Evolutionary computation represents some of the most innovative design theory in modern computer algorithms. A cutting-edge field of computer science, it is integral to the advancement of today’s globally connected computer systems. Evolutionary computing is particularly important for the ongoing development of artificial intelligence software, particularly that which has to do with AI perception: how computers sense, and subsequently react, to their surrounding environment. It is widely employed in facial recognition software, the latest in fingerprint scanning, DNA analysis and genome research, military targeting systems, and GPS.

What Is an Algorithm?

At its simplest level, and algorithm is simply a set of instructions for solving a problem. Every item of furniture ever purchased through Ikea, for example, comes with an algorithm—a set of written instructions—detailing its assembly. A shopping list is part of an algorithm for restocking one’s kitchen; to be a complete algorithm, it would have to include steps like “locate car keys” and “visit supermarket.” A recipe is an algorithm for a homemade meal.

With computers, nothing can be taken for granted. Using the above example as a for-instance, a computer would need to be told to look at the car keys, to identify them, and to avoid bumping into any walls while heading for the front door. It would need to be told to open the door, to shut the door behind itself, and to make sure that the door was locked. Coupled with the complexity of the problems that computers are typically tasked to handle, it’s easy to see how computational algorithms can be extremely elaborate. The process of designing new algorithms is continuous, resulting in the gradual simplification of once-convoluted processes.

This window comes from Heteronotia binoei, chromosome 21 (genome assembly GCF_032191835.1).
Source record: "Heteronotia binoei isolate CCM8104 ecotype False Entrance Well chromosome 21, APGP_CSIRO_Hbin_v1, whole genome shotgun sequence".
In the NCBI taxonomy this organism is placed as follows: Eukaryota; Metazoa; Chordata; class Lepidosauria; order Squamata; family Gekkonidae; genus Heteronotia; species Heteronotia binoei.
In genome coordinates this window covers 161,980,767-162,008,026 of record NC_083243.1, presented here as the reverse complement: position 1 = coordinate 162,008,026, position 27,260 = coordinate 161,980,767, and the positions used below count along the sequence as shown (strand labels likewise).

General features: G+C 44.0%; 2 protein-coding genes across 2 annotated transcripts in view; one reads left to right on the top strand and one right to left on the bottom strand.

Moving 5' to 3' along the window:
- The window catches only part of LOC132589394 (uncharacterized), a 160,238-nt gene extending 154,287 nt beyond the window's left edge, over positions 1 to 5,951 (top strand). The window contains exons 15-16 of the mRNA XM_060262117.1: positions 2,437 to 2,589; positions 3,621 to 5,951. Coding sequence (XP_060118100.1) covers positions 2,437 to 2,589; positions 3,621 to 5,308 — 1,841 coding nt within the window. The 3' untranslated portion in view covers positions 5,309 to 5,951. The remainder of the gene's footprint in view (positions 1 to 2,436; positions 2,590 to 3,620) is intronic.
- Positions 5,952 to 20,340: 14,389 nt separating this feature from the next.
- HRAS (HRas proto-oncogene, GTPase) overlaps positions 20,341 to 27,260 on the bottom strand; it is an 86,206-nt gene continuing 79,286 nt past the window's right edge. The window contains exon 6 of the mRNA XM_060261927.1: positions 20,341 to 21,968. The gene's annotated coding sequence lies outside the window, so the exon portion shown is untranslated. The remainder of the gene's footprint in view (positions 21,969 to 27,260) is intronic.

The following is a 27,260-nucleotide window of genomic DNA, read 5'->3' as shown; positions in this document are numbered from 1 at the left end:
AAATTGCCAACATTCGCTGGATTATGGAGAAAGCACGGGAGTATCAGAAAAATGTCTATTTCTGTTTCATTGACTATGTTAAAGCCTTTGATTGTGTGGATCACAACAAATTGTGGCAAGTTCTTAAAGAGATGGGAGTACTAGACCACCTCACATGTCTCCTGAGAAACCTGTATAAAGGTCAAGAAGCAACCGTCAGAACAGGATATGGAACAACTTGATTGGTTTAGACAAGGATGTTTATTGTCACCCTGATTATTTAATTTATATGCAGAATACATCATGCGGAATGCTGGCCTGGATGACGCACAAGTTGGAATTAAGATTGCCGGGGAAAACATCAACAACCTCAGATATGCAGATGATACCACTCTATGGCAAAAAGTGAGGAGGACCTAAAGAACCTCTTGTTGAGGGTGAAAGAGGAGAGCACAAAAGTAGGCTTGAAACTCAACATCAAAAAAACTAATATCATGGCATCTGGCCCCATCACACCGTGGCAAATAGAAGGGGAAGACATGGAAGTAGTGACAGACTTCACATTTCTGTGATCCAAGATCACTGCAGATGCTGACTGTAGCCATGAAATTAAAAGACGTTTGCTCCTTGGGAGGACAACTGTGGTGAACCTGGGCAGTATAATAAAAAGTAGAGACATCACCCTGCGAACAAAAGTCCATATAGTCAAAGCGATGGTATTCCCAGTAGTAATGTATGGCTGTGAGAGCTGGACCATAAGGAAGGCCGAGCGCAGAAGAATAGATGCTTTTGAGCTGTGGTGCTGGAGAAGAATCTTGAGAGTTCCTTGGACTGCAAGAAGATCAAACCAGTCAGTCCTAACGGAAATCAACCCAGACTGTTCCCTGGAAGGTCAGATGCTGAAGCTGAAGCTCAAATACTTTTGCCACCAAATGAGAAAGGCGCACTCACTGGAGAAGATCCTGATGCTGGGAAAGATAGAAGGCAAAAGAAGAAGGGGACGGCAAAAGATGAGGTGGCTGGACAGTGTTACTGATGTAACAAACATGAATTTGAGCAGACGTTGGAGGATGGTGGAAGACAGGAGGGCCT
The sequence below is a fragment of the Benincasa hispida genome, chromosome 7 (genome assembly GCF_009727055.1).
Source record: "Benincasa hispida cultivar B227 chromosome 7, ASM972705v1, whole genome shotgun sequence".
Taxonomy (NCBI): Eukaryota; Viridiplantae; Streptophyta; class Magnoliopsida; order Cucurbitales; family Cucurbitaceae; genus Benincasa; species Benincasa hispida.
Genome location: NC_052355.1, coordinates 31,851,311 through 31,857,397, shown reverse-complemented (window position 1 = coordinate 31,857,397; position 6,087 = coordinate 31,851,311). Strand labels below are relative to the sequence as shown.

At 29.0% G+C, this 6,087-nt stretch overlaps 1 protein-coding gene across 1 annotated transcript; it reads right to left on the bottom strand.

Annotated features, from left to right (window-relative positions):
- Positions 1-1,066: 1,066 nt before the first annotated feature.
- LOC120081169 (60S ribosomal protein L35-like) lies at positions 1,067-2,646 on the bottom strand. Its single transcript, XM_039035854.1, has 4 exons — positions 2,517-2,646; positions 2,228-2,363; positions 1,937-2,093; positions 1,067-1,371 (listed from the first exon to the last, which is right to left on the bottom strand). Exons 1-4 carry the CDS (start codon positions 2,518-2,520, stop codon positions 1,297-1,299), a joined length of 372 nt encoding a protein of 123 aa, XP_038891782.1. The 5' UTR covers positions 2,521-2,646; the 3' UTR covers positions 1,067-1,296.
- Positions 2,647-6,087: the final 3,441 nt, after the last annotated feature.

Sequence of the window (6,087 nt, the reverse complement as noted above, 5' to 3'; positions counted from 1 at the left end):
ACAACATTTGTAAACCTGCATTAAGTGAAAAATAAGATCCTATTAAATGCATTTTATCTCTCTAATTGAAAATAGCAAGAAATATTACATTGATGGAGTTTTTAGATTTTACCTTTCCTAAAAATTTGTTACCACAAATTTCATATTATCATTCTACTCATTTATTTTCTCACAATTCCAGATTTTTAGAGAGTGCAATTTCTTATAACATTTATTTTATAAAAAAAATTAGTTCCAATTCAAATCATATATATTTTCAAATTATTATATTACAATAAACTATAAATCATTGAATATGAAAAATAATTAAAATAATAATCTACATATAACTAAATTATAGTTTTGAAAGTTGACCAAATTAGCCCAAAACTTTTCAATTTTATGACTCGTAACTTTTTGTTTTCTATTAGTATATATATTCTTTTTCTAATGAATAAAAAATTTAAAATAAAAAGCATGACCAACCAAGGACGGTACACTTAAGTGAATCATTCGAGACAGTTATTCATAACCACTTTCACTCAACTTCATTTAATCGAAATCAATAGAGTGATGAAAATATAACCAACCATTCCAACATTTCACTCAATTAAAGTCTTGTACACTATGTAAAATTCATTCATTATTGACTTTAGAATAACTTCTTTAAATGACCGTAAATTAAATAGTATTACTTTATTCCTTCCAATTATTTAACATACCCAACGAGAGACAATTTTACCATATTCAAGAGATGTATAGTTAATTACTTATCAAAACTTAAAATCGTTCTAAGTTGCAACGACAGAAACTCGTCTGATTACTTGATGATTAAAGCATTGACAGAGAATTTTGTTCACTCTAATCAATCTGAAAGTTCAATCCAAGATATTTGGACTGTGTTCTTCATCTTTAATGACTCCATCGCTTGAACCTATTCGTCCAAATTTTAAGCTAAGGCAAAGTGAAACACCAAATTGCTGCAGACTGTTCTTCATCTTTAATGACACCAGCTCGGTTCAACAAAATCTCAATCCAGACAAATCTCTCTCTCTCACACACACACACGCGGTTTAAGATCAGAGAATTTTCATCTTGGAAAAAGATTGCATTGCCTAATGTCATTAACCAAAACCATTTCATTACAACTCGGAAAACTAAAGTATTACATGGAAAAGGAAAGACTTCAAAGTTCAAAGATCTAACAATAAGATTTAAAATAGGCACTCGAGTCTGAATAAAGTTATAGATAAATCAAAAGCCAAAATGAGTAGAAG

What Makes Evolutionary Computation Special?

Evolutionary algorithms are based on the concepts of natural selection—in other words, living biological evolution. The origins of evolutionary computing date back to the mid-20th century, when computer scientists first began experimenting with computer processes that mimicked certain highly-evolved living behaviors. For example, there were algorithms that arrived at a solution for their problems based on a process that was similar to how a colony of ants will work together to build their underground colony structures. Another style of evolutionary programming mimics how bees communicate with each other, in order to share knowledge of the location of pollen.

More recently, evolutionary computing techniques have taken on added dimension, with the additional element of automatic refinement over time. Modern evolutionary programming uses advanced AI processes, not only to locate solutions to problems quickly and efficiently, but also to improve their own efficiency over time. Much as evolution represents natural biology “learning” to cope with a range of unforeseen challenges, evolutionary algorithms adapt to overcome situations which their original authors could not have anticipated.

What is Global Optimization?

Global optimization is one of the major applications of evolutionary algorithm design. It involves determining the maximum or minimum practical value for a given variable involved in a particular problem, such as a software package’s ability to detect tiny variations in facial features. This is done regardless of any other variables, meaning that the problem is rendered much more complicated than it would otherwise be, but also that it potentially needs to be solved only once. Using the aforementioned example, global optimization for a software package involving the detection of variations in facial features would work across a diverse range of human facial variations—not simply those inherent to a specific gender, race, or geographic region.

Evolutionary computation is critical to the continuing advancement of modern algorithms. It solves problems on a wide scale, relating to some of the most cutting-edge aspects of modern technological innovation. In the future, as data storage capacity and processing speed both continue to improve, more involved algorithms are likely to be the continuing source of most of our computational advancements.